On Tuesday, September 8, 2020 around 11:45 AM, working remotely at home, I went downstairs and looking out the windows, and noticed clouds of brown smoke billowing north of the house our family rented in Talent, OR. Checking for news on-line, I learned of a fire burning outside of Ashland. Given that our area was already on alert for high winds and super dry from drought, I started to monitor what was happening. Information was hard to find, but when I heard multiple sirens, I knew it was not good, especially when later in the afternoon, helicopters and planes started flying overhead dropping water and retardant at what I assumed was the far side of the I-5.
I told my kids what was happening and to pack some supplies just in case we were evacuated. Over the next 3-4 hours, I watched as neighbors packed up and drove off, even though there had been no official notice. I figured the fire was able to be contained and so packed for an overnight away just in case. I signed up for emergency notifications for my phone. Black and grey billowing clouds grew closer to the south and the east. Around 4 PM, I told my girls to load up the car and a few minutes later I heard someone going around pounding on doors and telling people to leave. We hurried to the car and drove to Talent Avenue and joined the line trying to get out of town. When we got to Colver Road, a Sheriff’s deputy directed us to HWY 99 south since the road north was closed. Since we had driven in a circle, I drove back to our house and picked up my CPAP machine and headed out again. I noticed some kids on bikes riding around the streets and people walking down the street as if nothing were happened. By the time we got back to HWY 99, a water plane flew extremely low over one of the fields on fire. Once again, we joined the traffic and turned to get on 1-5, noticing the flames reaching the apartments closer to I-5 and the gas stations and rest area near the freeway entrance. From there we joined a smoky procession to Ashland and found a hotel room. My wife, at work in Medford was eventually told to evacuate and having nowhere to go went to Grant’s Pass with a co-worker for an anxious night since she could not make it to us south to Ashland.
When I heard that the planes dropping water and retardant had stopped for the night, I knew that our home at 260 Rockfellow Place was gone. By then the fire had moved on to Phoenix and was threatening the Medford area. Information about what was happening was scarce. My wife was able to join use the next day, our total possessions, 2 automobiles, a couple of small bags of clothes and belongings, thankfully our important identification documents were with us and of course some computers and cell phones. Plus, my one pair of underwear. What I thought would be overnight turned out to be permanent. Why hadn’t I grabbed more clothes? Why hadn’t I grabbed my computer or the bills? Why hadn’t I slowed down and packed better?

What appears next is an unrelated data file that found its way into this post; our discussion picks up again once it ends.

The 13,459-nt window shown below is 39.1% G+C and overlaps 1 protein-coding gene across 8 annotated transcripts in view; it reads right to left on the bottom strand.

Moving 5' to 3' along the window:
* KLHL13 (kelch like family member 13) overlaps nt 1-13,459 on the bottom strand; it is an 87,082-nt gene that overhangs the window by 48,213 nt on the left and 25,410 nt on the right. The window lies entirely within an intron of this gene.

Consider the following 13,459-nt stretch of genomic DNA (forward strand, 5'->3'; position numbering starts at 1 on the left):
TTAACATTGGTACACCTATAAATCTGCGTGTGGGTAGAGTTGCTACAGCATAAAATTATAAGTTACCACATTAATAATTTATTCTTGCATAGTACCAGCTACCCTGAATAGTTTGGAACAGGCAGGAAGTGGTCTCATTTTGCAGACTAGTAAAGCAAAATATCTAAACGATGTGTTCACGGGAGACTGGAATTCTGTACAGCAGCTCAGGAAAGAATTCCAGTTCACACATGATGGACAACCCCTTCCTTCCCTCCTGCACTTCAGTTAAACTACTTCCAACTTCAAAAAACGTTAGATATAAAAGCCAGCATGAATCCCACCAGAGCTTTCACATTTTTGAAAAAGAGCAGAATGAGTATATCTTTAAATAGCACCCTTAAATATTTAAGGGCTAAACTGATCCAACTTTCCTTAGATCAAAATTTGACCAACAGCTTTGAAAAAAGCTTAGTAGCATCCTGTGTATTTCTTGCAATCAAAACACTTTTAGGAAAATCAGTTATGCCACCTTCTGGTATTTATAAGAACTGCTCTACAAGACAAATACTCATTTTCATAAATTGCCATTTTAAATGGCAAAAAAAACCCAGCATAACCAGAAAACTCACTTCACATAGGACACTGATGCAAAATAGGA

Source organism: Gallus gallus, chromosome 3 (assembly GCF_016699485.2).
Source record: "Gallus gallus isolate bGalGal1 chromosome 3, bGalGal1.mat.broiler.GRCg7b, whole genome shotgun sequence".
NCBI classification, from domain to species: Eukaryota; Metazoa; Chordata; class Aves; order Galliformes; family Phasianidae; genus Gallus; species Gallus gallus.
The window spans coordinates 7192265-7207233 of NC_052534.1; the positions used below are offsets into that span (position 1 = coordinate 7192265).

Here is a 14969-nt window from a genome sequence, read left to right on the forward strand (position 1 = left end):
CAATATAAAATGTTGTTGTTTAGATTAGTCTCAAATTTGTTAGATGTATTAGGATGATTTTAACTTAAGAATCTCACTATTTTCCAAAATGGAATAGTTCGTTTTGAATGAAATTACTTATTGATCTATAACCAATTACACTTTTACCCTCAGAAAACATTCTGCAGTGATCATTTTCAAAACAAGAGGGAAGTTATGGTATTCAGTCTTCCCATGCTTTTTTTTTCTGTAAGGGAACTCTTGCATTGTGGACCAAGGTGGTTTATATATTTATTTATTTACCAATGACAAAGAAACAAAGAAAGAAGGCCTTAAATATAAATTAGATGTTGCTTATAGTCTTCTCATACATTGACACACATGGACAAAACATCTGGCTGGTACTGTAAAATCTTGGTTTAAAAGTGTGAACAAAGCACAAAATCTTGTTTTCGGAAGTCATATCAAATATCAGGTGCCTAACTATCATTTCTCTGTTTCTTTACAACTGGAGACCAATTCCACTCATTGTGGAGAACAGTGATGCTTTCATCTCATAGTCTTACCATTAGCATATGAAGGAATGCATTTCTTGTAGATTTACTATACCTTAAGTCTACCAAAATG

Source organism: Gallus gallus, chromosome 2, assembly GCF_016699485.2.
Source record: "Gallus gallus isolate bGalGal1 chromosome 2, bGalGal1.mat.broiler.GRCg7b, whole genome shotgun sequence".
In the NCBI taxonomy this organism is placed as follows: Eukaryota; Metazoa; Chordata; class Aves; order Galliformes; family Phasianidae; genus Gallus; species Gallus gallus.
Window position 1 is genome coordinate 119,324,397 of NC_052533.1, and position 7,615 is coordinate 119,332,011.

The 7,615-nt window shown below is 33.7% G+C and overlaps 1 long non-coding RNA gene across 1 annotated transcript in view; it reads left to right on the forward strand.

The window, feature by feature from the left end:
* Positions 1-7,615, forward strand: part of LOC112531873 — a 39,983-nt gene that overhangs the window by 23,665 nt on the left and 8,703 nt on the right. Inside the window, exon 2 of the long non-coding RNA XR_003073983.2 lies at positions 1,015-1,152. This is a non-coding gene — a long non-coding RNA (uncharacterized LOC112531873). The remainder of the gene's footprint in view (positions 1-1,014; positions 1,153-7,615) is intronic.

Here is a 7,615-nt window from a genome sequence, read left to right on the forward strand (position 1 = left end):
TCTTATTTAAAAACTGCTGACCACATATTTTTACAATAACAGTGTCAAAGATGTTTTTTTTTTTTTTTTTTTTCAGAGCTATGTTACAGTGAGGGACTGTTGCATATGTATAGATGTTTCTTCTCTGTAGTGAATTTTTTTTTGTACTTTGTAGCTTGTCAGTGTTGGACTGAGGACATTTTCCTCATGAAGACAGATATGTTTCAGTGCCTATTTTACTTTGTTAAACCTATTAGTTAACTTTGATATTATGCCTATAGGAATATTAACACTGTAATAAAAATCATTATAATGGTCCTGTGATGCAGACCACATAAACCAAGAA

Gone were my 6 guitars, including the classical acoustic I learned to play on when I was 15, a 40-year-old Martin D-35 and a black Gibson Les Paul Custom. Gone were my family notes I used for genealogy, my grandfathers framed prints from Scotland, my wife’s photos of her mother who died less than a year ago, our diplomas and paperwork for our job certifications. Gone were my 250 plus books, the chalice and goblets from my grandparents, our wedding china, and pictures and artwork from when our kids were growing up. Gone were my great-grandfather’s pocket New Testament which he carried with him in the Salvation Army and my seminary papers, sermon notes, dream journals and news clippings.
Much of what we lost may be with out value or meaning to anyone else, but they were markers and identifiers of who we are and where we came from. It is not the dollar value since these are irreplaceable but the physical anchor for our memories. Now they are stored in our heads and hearts, except for what I had saved before by digitizing over the years.
I have only given you my experience. However, what is being called the “Almeda fire” burned over 3, 200 acres over a 15-mile swath of the Rogue valley. 3 people died, over 2, 357 residential structures were destroyed, and and at least 3, 000 people have been displaced and in need of assistance and permanent housing in an area with few affordable rentals. All this in the midst of Covid-19.
3 weeks later, my sleep is fair, I am functioning adequately, and we have (thankfully) been able to find a new place to live. At times I feel sad, mad, depressed, displaced or like I want to hide, run away or cry. My sympathetic system is more on alert and vigilant to risk and danger, my reactions and frustrations sometimes stronger than I want or expect. We visited our home site and found a few mementos (one picture below) but mostly broken and burnt remnants buried in ash. We are still trying to find our mail. We have been blessed by co-workers and acquaintances, comforted by family from afar, thankful for what we do have which is life and each other.
I have neither time nor inclination to offer a theodicy or explanation about why this happened. I am not interested in hearing it from others. Maybe another time. For now, we grieve, along with many in our area, along with the scores of others around the world who have experienced loss and far worse. Sometimes, I can glimpse a different way of living with each other on this planet that is more just, more equitable, more peaceful and more life-giving than what we have seen so far. May it be so.
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